Then I saw another mighty angel coming down from heaven. He was robed in a cloud, with a rainbow above his head; his face was like the sun, and his legs were like fiery pillars. He was holding a little scroll, which lay open in his hand. He planted his right foot on the sea and his left foot on the land, and he gave a loud shout like the roar of a lion. When he shouted, the voices of the seven thunders spoke. And when the seven thunders spoke, I was about to write; but I heard a voice from heaven say, “Seal up what the seven thunders have said and do not write it down.”
Then the angel I had seen standing on the sea and on the land raised his right hand to heaven. And he swore by him who lives for ever and ever, who created the heavens and all that is in them, the earth and all that is in it, and the sea and all that is in it, and said, “There will be no more delay! But in the days when the seventh angel is about to sound his trumpet, the mystery of God will be accomplished, just as he announced to his servants the prophets.”
Then the voice that I had heard from heaven spoke to me once more: “Go, take the scroll that lies open in the hand of the angel who is standing on the sea and on the land.”
So I went to the angel and asked him to give me the little scroll. He said to me, “Take it and eat it. It will turn your stomach sour, but ‘in your mouth it will be as sweet as honey.’ ” I took the little scroll from the angel’s hand and ate it. It tasted as sweet as honey in my mouth, but when I had eaten it, my stomach turned sour. Then I was told, “You must prophesy again about many peoples, nations, languages and kings.”
Now, maybe you are starting to pick up on some of the references yourself. Did you hear anything that you might have heard before? If not, that’s fine, because many of us were not taught the importance and relevance of the “Old Testament.” However, from this point on, we ought to remind ourselves frequently of the need to get into that front two thirds of our Bibles — if we’re ever going to understand our New Testament properly.

But I digress. You may have noticed a few sprinkled references pulled out of the book of Daniel as you read the passage above. You may have also noted Ezekiel. John seems to be pulling language from the beginning of Ezekiel and the end of Daniel — both books being apocalyptic visions. John continues to be set on the goal of encouraging his readers to persevere in hope.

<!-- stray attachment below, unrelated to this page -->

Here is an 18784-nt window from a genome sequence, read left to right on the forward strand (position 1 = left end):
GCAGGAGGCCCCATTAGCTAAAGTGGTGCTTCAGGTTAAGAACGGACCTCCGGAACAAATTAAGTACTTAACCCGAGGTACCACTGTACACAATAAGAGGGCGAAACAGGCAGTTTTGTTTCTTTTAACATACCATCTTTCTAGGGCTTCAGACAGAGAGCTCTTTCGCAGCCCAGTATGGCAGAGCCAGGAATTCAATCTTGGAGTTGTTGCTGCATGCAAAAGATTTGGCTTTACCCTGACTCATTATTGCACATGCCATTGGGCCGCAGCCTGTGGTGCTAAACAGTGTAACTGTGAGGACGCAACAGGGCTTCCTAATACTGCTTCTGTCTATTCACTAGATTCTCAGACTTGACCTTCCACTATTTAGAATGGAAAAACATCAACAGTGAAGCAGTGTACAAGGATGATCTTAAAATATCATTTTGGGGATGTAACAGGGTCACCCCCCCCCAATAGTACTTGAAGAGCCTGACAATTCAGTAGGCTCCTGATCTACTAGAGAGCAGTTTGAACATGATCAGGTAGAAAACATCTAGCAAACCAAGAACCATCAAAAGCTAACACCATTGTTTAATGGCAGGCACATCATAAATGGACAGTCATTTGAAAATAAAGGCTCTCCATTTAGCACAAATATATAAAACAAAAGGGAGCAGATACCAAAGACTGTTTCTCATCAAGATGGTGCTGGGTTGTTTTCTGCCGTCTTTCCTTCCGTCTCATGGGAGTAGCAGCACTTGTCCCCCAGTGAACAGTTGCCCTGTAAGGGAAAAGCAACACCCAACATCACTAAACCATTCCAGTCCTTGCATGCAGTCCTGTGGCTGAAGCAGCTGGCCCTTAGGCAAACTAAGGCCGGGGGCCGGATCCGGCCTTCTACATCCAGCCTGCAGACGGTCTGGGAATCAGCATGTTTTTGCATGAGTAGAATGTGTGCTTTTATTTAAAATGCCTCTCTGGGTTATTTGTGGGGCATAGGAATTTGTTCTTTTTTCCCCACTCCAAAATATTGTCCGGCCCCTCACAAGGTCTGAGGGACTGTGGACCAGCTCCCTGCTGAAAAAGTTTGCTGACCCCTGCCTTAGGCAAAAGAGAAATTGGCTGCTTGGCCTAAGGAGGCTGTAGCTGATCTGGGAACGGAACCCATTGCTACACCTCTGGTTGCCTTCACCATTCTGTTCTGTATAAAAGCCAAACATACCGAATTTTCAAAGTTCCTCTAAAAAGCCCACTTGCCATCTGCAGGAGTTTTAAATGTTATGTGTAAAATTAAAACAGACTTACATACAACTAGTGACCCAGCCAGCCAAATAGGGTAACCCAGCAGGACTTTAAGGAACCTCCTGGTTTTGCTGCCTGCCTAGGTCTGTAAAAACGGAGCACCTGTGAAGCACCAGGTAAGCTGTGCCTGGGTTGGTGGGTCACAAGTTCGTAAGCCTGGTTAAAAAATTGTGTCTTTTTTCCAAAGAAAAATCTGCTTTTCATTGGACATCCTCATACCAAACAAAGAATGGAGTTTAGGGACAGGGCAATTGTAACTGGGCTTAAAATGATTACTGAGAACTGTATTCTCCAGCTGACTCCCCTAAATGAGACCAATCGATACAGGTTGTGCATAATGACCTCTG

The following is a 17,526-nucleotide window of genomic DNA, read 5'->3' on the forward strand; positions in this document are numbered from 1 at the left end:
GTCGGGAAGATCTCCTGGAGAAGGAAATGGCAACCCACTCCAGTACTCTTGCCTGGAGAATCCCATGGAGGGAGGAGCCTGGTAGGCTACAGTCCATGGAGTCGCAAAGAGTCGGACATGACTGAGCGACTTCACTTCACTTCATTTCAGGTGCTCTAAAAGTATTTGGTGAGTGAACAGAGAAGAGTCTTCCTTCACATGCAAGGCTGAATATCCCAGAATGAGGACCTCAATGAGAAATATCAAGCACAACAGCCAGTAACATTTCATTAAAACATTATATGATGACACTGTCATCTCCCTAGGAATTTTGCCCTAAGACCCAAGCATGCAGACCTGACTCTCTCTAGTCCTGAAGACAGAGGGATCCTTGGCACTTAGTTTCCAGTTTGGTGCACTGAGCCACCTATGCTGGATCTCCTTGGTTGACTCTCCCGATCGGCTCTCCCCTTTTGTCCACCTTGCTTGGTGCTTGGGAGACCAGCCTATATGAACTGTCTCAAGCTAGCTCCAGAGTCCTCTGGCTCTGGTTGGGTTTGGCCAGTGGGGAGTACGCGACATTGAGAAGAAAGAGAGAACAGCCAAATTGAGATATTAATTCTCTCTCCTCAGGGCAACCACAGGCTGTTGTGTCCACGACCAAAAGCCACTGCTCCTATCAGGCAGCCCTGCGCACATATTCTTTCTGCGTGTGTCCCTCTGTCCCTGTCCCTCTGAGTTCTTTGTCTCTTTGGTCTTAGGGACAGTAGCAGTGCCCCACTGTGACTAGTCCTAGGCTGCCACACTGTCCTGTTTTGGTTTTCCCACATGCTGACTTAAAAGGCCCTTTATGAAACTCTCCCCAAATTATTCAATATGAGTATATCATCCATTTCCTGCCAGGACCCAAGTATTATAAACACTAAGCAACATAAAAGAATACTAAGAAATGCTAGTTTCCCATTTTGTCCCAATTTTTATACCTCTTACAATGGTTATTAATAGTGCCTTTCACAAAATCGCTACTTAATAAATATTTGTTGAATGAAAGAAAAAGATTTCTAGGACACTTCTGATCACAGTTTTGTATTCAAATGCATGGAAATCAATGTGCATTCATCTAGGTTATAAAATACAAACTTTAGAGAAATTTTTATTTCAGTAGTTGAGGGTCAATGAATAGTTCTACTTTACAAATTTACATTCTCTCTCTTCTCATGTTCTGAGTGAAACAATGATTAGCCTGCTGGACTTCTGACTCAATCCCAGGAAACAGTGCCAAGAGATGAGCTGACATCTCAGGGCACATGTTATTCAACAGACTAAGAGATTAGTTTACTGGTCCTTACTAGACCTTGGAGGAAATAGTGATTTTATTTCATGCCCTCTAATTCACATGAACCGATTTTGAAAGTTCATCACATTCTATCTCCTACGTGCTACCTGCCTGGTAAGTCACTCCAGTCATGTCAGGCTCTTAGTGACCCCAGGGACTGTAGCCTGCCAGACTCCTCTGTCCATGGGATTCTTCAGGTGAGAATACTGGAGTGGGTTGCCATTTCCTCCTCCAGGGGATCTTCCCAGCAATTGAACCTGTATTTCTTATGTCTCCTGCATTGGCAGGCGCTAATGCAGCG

Let’s take a closer look at a couple of these callbacks to Ezekiel. Consider Ezekiel 1:
I saw that from what appeared to be his waist up he looked like glowing metal, as if full of fire, and that from there down he looked like fire; and brilliant light surrounded him. Like the appearance of a rainbow in the clouds on a rainy day, so was the radiance around him.
This was the appearance of the likeness of the glory of the LORD. When I saw it, I fell facedown, and I heard the voice of one speaking.
I would encourage you to read the larger portions surrounding this passage; it continues to add to the brilliant picture John is referring to. Nevertheless, we have an incredibly similar description of the visions here, complete with references to that “rainbow in the clouds.” Such a phrase would have certainly taken the Jewish reader back to the story of Noah. In all of this apocalyptic talk of seals and trumpets and earthquakes and destruction, is this a message of fear? With one reference, John is able to speak to those fears, remind people that God promised always to remember His covenant with the earth, and also remind them that their ancestors had heard this message before — right from the mouth of Ezekiel.

Consider, as well, the more recognizable reference to Ezekiel 3:
And he said to me, “Son of man, eat what is before you, eat this scroll; then go and speak to the people of Israel.” So I opened my mouth, and he gave me the scroll to eat.
Then he said to me, “Son of man, eat this scroll I am giving you and fill your stomach with it.” So I ate it, and it tasted as sweet as honey in my mouth.
He then said to me: “Son of man, go now to the people of Israel and speak my words to them. You are not being sent to a people of obscure speech and strange language, but to the people of Israel—not to many peoples of obscure speech and strange language, whose words you cannot understand. Surely if I had sent you to them, they would have listened to you. But the people of Israel are not willing to listen to you because they are not willing to listen to me, for all the Israelites are hardened and obstinate. But I will make you as unyielding and hardened as they are. I will make your forehead like the hardest stone, harder than flint. Do not be afraid of them or terrified by them, though they are a rebellious people.” 
Again, you could keep reading in Ezekiel 3 and continue to see parallels to Revelation; and again, please realize that this message in Revelation has — without a doubt — been heard before. John is not saying brand new things; he is saying things that have been said long before him in ancient texts.

You can almost hear John communicating his intent and call in the Revelation 10 reference (see above). He inserts the Greek word palin into the Text, a word meaning “again” or “anew.”

“You must prophesy again…”

“These people need that encouragement; they need the reminder. This is a hard calling, John. My words are sweet to the taste, but they are hard to hear and digest when you are sitting in the heat of oppression and fear. But go tell them, John. Tell them I’ve never forgotten them. Tell them what they are fighting for and trying to preserve is worth it. Tell them to overcome. Tell them to run the raced marked out for them.”